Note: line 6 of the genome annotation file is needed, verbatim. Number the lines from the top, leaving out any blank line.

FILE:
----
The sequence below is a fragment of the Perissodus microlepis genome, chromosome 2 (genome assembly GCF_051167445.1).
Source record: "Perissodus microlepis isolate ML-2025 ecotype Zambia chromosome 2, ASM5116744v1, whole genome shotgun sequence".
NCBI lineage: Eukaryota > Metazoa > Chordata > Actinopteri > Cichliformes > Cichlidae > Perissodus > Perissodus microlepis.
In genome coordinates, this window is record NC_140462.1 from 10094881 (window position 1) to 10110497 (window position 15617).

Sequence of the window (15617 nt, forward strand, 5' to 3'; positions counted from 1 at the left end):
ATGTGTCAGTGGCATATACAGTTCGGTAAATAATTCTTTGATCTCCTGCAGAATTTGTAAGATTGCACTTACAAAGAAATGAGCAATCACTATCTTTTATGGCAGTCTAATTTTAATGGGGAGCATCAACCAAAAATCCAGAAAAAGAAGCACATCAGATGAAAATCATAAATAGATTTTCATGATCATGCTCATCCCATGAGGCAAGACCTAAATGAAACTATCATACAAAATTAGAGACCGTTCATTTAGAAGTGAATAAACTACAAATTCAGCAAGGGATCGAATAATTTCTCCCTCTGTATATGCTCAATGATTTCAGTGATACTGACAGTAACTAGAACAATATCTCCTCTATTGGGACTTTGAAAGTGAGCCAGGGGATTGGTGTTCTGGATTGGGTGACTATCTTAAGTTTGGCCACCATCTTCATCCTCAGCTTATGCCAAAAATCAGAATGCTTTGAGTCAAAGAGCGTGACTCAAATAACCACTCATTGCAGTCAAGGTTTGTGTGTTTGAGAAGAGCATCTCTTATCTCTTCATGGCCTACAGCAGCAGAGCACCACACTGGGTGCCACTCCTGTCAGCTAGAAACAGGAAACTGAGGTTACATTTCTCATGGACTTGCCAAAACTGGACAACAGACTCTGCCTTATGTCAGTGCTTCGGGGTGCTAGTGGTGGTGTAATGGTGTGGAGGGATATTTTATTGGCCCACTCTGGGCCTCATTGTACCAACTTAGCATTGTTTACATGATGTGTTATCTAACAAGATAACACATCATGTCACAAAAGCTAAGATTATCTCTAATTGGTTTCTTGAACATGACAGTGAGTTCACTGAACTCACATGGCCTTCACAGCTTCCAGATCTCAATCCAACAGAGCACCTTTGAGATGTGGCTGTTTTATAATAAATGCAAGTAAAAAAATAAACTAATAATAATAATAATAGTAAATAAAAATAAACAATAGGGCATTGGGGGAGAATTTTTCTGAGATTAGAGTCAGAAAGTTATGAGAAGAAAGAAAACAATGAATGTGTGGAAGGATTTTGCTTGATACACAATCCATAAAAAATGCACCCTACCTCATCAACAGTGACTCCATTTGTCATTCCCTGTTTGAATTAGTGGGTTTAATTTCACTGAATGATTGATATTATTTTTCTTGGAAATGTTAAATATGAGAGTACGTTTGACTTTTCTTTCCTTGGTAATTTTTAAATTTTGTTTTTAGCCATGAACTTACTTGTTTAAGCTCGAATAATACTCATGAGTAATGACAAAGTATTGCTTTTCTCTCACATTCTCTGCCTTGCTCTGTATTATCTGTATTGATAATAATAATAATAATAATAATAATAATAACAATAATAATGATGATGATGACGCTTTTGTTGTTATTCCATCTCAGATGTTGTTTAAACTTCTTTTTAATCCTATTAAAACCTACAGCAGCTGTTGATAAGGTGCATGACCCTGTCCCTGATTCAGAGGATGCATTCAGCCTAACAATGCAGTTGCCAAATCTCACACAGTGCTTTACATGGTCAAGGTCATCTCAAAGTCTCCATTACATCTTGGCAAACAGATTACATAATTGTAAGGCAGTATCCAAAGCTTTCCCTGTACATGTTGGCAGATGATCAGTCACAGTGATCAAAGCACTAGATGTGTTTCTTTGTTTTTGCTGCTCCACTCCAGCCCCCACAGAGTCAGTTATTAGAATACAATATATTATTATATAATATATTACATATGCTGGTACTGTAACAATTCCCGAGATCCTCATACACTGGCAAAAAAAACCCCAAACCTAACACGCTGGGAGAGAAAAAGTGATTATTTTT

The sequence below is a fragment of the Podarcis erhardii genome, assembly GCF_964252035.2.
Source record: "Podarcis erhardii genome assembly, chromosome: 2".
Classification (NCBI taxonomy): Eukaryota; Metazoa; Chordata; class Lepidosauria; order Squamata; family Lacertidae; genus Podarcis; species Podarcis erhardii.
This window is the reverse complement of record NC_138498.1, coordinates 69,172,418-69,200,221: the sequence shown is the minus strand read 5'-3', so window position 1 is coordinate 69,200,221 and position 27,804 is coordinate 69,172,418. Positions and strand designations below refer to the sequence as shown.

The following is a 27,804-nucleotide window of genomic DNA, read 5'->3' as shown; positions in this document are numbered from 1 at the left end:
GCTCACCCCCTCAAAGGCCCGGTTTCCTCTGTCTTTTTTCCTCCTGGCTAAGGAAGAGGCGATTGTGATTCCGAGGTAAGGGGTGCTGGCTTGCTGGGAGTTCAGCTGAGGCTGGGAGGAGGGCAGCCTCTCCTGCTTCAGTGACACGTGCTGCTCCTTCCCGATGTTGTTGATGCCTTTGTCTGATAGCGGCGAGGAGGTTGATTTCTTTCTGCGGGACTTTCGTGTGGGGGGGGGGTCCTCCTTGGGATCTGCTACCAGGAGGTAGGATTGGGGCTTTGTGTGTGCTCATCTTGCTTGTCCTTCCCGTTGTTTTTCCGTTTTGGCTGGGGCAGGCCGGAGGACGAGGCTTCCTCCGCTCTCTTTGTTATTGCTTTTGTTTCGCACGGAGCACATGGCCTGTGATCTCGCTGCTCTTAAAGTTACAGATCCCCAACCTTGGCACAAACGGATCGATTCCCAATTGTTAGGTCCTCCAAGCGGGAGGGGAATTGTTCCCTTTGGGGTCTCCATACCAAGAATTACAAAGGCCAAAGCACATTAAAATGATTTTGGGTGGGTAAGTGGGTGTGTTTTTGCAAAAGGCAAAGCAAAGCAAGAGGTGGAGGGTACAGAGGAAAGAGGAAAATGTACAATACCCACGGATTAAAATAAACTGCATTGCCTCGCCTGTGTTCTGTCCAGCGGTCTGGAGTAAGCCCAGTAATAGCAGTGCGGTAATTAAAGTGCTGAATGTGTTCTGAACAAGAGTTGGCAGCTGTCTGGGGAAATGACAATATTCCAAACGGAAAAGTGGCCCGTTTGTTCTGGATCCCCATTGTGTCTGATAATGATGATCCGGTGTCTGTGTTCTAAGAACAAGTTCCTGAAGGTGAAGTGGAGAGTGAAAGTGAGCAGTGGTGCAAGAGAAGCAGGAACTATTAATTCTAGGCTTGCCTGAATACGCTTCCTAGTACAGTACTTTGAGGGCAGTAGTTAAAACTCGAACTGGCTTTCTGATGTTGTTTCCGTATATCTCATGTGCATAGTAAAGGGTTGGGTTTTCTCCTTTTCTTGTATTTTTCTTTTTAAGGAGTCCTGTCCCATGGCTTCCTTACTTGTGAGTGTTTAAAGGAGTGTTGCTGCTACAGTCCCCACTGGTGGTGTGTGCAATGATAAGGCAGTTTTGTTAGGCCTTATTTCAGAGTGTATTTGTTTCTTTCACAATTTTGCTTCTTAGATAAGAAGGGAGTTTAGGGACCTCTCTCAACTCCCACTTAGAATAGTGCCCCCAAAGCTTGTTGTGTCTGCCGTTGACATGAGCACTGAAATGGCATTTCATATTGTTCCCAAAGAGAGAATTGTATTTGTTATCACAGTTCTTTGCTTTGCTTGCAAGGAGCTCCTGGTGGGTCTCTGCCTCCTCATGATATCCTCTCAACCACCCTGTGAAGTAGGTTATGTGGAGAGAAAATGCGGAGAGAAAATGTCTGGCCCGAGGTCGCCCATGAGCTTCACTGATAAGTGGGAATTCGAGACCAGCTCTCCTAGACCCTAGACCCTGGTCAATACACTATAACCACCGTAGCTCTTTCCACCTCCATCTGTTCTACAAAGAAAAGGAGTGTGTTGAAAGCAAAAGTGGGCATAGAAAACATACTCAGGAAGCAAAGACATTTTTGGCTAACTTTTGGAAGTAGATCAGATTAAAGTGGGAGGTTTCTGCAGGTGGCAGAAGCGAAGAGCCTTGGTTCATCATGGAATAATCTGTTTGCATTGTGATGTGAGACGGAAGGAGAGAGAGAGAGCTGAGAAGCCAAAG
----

ATGTGTCAGTGGCATATACAGTTCGGTAAATAATTCTTTGATCTCCTGCAGAATTTGTAAGATTGCACTTACAAAGAAATGAGCAATCACTATCTTTTATGGCAGTCTAATTTTAATGGGGAGCATCAACCAAAAATCCAGAAAAAGAAGCACATCAGATGAAAATCATAAATAGATTTTCATGATCATGCTCATCCCATGAGGCAAGACCTAAATGAAACTATCATACAAAATTAGAGACCGTTCATTTAGAAGTGAATAAACTACAAATTCAGCAAGGGATCGAATAATTTCTCCCTCTGTATATGCTCAATGATTTCAGTGATACTGACAGTAACTAGAACAATATCTCCTCTATTGGGACTTTGAAAGTGAGCCAGGGGATTGGTGTTCTGGATTGGGTGACTATCTTAAGTTTGGCCACCATCTTCATCCTCAGCTTATGCCAAAAATCAGAATGCTTTGAGTCAAAGAGCGTGACTCAAATAACCACTCATTGCAGTCAAGGTTTGTGTGTTTGAGAAGAGCATCTCTTATCTCTTCATGGCCTACAGCAGCAGAGCACCACACTGGGTGCCACTCCTGTCAGCTAGAAACAGGAAACTGAGGTTACATTTCTCATGGACTTGCCAAAACTGGACAACAGACTCTGCCTTATGTCAGTGCTTCGGGGTGCTAGTGGTGGTGTAATGGTGTGGAGGGATATTTTATTGGCCCACTCTGGGCCTCATTGTACCAACTTAGCATTGTTTACATGATGTGTTATCTAACAAGATAACACATCATGTCACAAAAGCTAAGATTATCTCTAATTGGTTTCTTGAACATGACAGTGAGTTCACTGAACTCACATGGCCTTCACAGCTTCCAGATCTCAATCCAACAGAGCACCTTTGAGATGTGGCTGTTTTATAATAAATGCAAGTAAAAAAATAAACTAATAATAATAATAATAGTAAATAAAAATAAACAATAGGGCATTGGGGGAGAATTTTTCTGAGATTAGAGTCAGAAAGTTATGAGAAGAAAGAAAACAATGAATGTGTGGAAGGATTTTGCTTGATACACAATCCATAAAAAATGCACCCTACCTCATCAACAGTGACTCCATTTGTCATTCCCTGTTTGAATTAGTGGGTTTAATTTCACTGAATGATTGATATTATTTTTCTTGGAAATGTTAAATATGAGAGTACGTTTGACTTTTCTTTCCTTGGTAATTTTTAAATTTTGTTTTTAGCCATGAACTTACTTGTTTAAGCTCGAATAATACTCATGAGTAATGACAAAGTATTGCTTTTCTCTCACATTCTCTGCCTTGCTCTGTATTATCTGTATTGATAATAATAATAATAATAATAATAATAATAACAATAATAATGATGATGATGACGCTTTTGTTGTTATTCCATCTCAGATGTTGTTTAAACTTCTTTTTAATCCTATTAAAACCTACAGCAGCTGTTGATAAGGTGCATGACCCTGTCCCTGATTCAGAGGATGCATTCAGCCTAACAATGCAGTTGCCAAATCTCACACAGTGCTTTACATGGTCAAGGTCATCTCAAAGTCTCCATTACATCTTGGCAAACAGATTACATAATTGTAAGGCAGTATCCAAAGCTTTCCCTGTACATGTTGGCAGATGATCAGTCACAGTGATCAAAGCACTAGATGTGTTTCTTTGTTTTTGCTGCTCCACTCCAGCCCCCACAGAGTCAGTTATTAGAATACAATATATTATTATATAATATATTACATATGCTGGTACTGTAACAATTCCCGAGATCCTCATACACTGGCAAAAAAAACCCCAAACCTAACACGCTGGGAGAGAAAAAGTGATTATTTTT